After “Black Swan” topped my best of 2010 list, Darren Aronofsky could have made a film about virtually anything, and I would turn out to see it. From the earliest announcement of Aronofsky’s “Noah” in 2011, I was deliriously excited to see his distinct spin on the well-known Biblical story.
I maintained faith in spite of nearly every media report drumming up controversy about the film. It became impossible to escape stories that claimed Aronofsky was replacing the original narrative with an environmental message, or that he was purging God from the film entirely. Going in, I had the impression that I was bound to be offended by something in “Noah,” no matter how artfully Aronofsky presented it.
As it turns out, nothing that generated headlines about the film offended me. What did, however, was the simple and rudimentary script of “Noah.” It felt like Aronofsky went into production with the first draft for something that shows potential for greatness but achieves little of it.
As a character, Noah feels remarkably incomplete and incoherent. His motivations are unclear, and I’m not sure whether to interpret that as Aronofsky saying God is confused … or whether Aronofsky himself is confused. Russell Crowe turns in a rather schizoid performance, grappling with the seeming non-sequiturs of his character as much as he is with anything relating to God.
In addition, Aronfosky adds various subplots (including one involving the wretched Ray Winstone) that don’t exist in the Biblical story. This doesn’t bother me as a religious person, necessarily. But as a movie critic, it’s frustrating that Aronofsky devotes such attention to ancillary characters when he lacks a grip on its core figures.
Far worse than those tacked-on elements, though, are Aronofsky’s CGI creations “The Watchers.” Because anything resembling an angel would be far too Sunday School for him, Aronofsky fashions the story’s fallen celestial beings as giant rock monsters that seem to have escaped from Peter Jackson’s concept art for “The Hobbit.” Their very presence in any scene undermined any drama as I felt like I was watching the Biblical ancestors of the “Transformers.”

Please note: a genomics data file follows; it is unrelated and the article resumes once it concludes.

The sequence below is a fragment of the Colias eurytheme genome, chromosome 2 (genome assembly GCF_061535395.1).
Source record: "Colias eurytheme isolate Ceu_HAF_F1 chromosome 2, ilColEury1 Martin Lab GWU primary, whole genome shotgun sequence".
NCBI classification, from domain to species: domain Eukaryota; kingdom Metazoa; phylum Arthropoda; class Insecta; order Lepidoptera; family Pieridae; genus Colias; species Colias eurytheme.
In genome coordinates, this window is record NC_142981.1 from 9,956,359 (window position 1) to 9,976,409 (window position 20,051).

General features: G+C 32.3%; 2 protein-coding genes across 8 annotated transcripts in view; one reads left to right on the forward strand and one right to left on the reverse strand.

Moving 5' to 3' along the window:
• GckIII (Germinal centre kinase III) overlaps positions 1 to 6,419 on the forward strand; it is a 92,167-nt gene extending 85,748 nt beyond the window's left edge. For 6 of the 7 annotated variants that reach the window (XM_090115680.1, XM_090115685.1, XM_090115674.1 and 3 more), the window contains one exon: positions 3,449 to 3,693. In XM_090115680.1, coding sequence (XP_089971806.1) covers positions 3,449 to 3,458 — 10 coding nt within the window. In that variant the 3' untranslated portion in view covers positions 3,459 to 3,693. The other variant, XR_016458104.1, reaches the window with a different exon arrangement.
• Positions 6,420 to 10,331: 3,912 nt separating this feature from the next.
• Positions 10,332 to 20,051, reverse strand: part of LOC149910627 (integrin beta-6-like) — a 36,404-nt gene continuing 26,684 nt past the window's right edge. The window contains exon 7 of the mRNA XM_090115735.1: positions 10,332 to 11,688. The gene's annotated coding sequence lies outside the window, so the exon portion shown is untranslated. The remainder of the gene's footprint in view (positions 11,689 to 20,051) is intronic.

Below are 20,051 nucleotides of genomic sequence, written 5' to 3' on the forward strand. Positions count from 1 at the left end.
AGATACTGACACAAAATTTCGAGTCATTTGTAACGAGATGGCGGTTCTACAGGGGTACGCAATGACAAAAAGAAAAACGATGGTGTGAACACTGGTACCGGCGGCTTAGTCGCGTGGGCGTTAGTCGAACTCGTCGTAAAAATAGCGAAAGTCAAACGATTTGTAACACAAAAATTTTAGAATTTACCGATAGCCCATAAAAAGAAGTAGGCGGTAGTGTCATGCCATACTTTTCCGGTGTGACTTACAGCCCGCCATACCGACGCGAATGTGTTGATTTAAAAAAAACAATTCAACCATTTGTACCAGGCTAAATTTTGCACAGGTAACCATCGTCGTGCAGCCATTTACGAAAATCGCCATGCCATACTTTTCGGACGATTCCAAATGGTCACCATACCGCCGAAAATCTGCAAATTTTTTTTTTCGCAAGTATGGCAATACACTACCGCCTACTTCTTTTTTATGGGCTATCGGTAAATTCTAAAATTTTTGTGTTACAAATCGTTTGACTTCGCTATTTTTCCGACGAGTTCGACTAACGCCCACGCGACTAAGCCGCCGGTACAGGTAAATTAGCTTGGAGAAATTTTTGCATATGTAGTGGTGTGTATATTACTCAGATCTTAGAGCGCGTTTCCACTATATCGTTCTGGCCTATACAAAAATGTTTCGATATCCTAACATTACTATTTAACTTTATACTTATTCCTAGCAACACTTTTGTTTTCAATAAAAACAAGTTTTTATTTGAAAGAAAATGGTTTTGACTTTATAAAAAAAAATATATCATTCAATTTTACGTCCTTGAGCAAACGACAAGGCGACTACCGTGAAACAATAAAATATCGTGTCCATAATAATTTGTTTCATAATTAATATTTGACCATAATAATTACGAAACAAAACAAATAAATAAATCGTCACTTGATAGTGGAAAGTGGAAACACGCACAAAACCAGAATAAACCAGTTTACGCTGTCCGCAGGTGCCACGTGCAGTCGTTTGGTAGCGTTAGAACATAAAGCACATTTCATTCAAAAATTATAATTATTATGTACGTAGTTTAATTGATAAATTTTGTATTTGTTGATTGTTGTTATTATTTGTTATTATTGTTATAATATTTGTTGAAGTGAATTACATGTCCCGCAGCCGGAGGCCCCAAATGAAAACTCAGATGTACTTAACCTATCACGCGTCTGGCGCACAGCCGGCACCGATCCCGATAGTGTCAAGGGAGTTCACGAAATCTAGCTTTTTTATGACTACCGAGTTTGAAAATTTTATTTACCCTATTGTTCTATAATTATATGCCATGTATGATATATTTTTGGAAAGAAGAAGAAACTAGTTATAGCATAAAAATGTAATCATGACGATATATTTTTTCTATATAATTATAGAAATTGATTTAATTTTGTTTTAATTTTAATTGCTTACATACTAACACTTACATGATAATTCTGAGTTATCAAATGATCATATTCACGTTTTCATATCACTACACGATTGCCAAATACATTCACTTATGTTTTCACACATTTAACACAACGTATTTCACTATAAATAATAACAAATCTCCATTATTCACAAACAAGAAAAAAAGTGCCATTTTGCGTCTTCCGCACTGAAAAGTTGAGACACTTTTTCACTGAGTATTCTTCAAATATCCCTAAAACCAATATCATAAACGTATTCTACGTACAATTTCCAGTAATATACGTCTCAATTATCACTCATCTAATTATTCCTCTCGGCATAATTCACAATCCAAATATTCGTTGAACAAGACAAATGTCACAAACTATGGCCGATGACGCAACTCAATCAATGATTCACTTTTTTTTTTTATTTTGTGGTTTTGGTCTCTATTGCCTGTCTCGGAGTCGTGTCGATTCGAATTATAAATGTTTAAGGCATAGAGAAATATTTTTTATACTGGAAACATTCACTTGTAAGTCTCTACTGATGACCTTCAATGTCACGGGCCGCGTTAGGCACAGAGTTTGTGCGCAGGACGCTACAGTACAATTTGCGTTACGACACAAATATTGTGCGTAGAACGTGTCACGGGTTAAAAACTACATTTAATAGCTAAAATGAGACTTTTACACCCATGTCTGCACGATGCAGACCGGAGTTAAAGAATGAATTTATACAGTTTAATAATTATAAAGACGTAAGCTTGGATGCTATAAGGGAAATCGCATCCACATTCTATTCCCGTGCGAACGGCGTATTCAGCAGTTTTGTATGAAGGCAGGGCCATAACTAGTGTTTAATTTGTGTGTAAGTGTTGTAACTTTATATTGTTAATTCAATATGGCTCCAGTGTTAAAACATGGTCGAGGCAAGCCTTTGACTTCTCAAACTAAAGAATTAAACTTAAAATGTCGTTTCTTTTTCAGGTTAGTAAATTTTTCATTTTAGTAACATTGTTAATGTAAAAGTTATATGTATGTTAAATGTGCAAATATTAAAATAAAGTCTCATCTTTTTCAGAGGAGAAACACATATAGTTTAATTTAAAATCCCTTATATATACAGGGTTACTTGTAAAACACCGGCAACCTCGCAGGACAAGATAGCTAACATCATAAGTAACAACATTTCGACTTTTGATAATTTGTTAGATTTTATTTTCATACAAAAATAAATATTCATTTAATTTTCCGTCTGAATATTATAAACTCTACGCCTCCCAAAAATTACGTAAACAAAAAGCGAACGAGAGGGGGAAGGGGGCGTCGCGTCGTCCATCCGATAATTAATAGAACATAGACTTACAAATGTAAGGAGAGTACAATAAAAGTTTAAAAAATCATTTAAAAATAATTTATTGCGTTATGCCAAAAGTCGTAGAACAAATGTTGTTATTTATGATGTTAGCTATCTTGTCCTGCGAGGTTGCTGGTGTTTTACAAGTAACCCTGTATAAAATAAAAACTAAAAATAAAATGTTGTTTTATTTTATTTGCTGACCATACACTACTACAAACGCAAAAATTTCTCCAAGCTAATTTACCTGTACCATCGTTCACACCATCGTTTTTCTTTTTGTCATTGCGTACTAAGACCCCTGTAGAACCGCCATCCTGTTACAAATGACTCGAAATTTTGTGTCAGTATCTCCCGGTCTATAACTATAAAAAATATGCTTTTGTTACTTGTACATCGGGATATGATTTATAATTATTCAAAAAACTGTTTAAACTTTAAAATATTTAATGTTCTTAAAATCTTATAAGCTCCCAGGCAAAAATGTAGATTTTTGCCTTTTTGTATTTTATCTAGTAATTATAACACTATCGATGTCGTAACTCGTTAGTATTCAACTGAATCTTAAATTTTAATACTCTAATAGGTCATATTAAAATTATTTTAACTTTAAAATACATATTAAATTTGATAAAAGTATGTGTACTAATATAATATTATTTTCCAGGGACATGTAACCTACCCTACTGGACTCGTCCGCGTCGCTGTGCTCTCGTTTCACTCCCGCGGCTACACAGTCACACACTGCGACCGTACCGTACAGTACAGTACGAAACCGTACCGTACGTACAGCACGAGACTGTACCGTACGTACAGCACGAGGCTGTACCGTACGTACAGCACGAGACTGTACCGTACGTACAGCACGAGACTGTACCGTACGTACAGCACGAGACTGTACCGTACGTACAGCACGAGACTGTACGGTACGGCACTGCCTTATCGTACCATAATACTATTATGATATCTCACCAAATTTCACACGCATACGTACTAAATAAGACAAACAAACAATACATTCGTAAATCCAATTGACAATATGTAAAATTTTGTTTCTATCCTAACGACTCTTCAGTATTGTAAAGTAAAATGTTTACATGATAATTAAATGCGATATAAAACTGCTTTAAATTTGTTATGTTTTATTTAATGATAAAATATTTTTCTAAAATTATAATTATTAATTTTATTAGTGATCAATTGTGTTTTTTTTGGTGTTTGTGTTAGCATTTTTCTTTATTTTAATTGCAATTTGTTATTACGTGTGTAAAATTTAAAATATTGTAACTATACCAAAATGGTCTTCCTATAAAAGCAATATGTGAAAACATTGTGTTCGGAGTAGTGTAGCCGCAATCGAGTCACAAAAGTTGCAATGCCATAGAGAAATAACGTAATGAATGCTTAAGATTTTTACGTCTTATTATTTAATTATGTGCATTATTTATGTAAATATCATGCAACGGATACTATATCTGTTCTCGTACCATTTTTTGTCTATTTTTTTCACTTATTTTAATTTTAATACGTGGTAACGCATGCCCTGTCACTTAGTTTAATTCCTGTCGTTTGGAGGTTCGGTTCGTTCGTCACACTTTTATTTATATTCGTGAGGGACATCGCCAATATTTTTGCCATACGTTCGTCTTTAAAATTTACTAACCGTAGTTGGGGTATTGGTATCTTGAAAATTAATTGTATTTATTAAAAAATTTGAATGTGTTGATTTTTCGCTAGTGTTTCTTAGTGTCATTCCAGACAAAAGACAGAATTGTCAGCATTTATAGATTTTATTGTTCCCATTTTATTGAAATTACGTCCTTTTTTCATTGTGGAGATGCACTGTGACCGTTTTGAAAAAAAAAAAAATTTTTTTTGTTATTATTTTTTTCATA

The Watchers seem to be at odds with the very purpose of Aronofsky’s take on “Noah.” On the one hand, it’s trying to reclaim the story from some of the more simplified iterations by rooting it in unidealized human drama. Yet on the other, it’s also trying to leverage the incredible spectacle of visual effects to convey the epic scale of the calamity that befell humanity. So when he uses technology to focus on boondoggles such as The Watchers, such intrusions into the gritty reality of the characters’ struggles can’t help but undermine any authenticity.
Aronofsky does manage to succeed in maintaining certain aspects from his smaller-scale masterpieces like “Requiem for a Dream,” such as repeated montages of fast image succession, cinematography that haunts while it stuns, as well as a fixation on obsessive figures. Yet as he expands in scope with a film like “Noah,” these small triumphs shrink in impact. The larger picture items lack his distinct stamp (or perhaps any mark of a great director at all), and the whole film suffers as a result. C /